Redshirt freshman Quinton Richardson quickly gave the Huskies even more momentum by picking off a Roper pass at the Washington 40-yard line, setting up the offense's first decent field position of the night. Locker and company answered the bell by driving the ball 60 yards on 13 plays, taking over 6 minutes off the clock. It ended with a 1-yard Paul Homer dive over the pile for a 14-10 ballgame. That drive is exactly the type of performance this Husky team will be hoping to replicate all season.

With the number of young players seeing action and the tough road environment, Washington had actually put themselves in a very good position at the end of the half, down only four. The feeling in the press box was that the Huskies had taken a couple of shots to the gut early but managed to stay standing and had come back with a puncher's chance. Adding to the good vibes was the fact that Roper had suffered a mild concussion late in the second quarter and would be out the rest of the game. With only two quarterbacks left to lead the Ducks and none with any Pac-10 experience, the mood in the locker room had to be optimistic.

With a little momentum behind them, the Husky defense came out and stuffed the Ducks on their first two drives to open the second half. However, when they decided to shift back into the 3-3-5 stack, it did not produce the desired results. The Ducks marched down the field and hit paydirt, giving them a 21-10 lead with 10 minutes to play in the third quarter. Washington could not generate any momentum on their next two offensive drives, but they had a chance to pin Oregon deep in their own end and play some field position. But the special teams gave up a big, confidence-crushing, 51-yard punt return to the Ducks' Jairus Byrd.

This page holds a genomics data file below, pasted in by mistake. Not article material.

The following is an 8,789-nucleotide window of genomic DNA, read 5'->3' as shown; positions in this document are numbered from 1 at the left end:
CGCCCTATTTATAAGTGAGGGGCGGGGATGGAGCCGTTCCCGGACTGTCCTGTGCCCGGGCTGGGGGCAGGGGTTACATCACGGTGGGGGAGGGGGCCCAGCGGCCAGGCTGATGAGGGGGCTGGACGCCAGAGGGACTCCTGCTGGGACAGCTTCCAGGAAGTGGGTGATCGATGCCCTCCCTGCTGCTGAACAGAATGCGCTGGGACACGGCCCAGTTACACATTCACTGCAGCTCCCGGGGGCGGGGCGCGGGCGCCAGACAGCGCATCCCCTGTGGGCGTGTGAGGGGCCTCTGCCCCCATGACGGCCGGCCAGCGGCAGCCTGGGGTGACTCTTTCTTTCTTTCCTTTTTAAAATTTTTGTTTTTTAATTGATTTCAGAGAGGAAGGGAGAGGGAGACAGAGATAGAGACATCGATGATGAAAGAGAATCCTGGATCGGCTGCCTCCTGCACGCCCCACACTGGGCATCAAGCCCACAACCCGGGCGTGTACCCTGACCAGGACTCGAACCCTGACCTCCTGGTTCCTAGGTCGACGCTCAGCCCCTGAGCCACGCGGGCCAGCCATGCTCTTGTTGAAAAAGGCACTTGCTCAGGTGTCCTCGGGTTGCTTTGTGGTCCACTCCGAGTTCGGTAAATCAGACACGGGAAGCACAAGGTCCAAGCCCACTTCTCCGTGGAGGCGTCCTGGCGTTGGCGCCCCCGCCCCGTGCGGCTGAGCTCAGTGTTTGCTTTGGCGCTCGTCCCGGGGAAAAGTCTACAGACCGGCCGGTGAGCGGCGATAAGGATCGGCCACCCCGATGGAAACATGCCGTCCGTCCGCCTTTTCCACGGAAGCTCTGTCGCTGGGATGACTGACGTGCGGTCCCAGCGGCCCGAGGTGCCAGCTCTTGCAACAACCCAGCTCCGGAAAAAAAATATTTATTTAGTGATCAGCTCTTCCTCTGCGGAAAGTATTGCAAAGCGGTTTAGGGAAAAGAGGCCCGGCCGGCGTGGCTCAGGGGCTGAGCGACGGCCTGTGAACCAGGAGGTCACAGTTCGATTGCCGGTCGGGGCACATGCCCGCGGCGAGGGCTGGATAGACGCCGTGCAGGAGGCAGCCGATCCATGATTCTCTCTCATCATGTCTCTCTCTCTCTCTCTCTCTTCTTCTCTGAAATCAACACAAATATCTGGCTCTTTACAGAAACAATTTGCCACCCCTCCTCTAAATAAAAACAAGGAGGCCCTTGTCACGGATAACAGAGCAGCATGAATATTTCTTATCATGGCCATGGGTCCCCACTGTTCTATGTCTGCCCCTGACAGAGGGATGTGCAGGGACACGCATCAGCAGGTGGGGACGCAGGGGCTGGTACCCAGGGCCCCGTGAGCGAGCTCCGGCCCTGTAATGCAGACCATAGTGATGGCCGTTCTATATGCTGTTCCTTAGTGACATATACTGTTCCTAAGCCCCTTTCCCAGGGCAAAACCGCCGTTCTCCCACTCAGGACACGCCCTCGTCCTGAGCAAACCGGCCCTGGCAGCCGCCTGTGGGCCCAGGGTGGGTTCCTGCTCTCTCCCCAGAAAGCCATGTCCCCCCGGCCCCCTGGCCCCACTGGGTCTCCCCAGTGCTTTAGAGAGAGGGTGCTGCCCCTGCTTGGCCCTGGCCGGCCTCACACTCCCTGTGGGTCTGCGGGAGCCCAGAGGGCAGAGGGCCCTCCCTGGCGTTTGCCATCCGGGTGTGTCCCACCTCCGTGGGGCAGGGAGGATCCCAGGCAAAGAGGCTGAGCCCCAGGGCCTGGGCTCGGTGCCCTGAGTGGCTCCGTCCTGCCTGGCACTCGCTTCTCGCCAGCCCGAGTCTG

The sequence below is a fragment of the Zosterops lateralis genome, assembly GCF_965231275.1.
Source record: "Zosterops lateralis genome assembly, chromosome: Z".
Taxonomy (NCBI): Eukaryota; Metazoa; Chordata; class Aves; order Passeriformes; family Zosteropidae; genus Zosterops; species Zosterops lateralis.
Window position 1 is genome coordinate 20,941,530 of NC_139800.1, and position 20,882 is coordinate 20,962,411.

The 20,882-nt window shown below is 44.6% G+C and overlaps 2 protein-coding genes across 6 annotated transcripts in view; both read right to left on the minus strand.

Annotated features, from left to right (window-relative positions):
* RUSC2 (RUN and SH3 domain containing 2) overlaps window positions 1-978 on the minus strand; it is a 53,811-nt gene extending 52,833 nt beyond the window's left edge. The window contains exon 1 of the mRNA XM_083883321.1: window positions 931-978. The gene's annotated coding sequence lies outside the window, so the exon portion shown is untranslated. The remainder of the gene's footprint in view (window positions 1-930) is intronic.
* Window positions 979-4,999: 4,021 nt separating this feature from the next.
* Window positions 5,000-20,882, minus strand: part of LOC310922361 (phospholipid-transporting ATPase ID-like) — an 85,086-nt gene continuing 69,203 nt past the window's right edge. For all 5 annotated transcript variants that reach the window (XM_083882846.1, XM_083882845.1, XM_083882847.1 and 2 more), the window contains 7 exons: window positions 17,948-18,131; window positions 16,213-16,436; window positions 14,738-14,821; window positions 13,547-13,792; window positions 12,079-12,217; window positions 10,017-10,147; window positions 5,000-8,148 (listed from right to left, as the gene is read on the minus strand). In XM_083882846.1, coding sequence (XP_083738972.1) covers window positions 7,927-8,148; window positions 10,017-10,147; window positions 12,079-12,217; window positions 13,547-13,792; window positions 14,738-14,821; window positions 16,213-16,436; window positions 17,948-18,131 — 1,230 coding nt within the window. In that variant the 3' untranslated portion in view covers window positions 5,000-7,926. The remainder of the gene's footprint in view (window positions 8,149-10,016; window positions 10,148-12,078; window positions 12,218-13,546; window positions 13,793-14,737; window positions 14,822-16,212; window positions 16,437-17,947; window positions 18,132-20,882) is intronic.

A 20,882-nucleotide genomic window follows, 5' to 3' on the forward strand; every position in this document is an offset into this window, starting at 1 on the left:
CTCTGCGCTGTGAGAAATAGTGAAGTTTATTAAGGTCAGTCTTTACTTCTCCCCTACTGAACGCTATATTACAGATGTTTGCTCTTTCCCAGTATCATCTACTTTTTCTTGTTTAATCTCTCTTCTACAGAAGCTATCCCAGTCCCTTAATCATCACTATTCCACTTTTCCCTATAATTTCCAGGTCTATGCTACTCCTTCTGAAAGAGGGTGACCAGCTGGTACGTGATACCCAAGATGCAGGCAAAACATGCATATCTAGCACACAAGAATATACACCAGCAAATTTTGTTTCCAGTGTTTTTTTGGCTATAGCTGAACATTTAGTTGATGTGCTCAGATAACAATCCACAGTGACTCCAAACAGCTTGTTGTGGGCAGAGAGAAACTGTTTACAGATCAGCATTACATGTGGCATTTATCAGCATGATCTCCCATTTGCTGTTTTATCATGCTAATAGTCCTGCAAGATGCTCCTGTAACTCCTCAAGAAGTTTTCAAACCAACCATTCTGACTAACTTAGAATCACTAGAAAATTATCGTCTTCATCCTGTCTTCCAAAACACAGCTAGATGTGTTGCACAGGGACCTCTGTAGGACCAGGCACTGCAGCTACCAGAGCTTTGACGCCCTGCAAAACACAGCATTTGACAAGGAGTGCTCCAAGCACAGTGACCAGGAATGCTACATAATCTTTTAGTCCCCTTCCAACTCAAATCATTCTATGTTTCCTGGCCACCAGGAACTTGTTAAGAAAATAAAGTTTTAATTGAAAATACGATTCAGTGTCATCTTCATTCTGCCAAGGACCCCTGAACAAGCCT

The defense did step up and bowed their backs to start the fourth quarter, forcing a field goal and keeping the game within two scores. But after another failed offensive drive, the habit of the Husky defense to give up big plays off busted coverages reared its ugly head again, and Oregon scored on big pass plays of 48 and 25 yards, putting the game finally and completely out of reach.

At that point Washington fans might have questioned the use of the 3-3-5 front, since most of Oregon's scoring drives came against it. However, you have to look a little deeper and realize it isn't the scheme but the missed tackles, miscommunication and poor angles taken by tacklers. It's something that Husky fans are used to seeing, and it can't feel good.

In spite of the changes made in coaches, personnel, and strategy, the Washington defense still gave up 44 points, 496 yards of total offense, big scoring plays of 60, 48 and 25 yards through the air, and an early 44-yard run. Take nothing away from the Oregon Ducks - they are a very talented bunch, with many explosive playmakers still on campus in spite of the departures of QB Dennis Dixon and RB Jonathan Stewart. Yet Husky Nation cannot be happy with these results. Something has got to change and change in a hurry, as BYU will roll out a very explosive passing attack next Saturday in Husky Stadium.

Either the defense has to find a way to step up, eliminate mistakes and get more stops. Or the young offense has got to find some threats outside of Jake Locker so they can keep the Cougars offense on the sidelines. If they don't it could be another long Saturday for the faithful.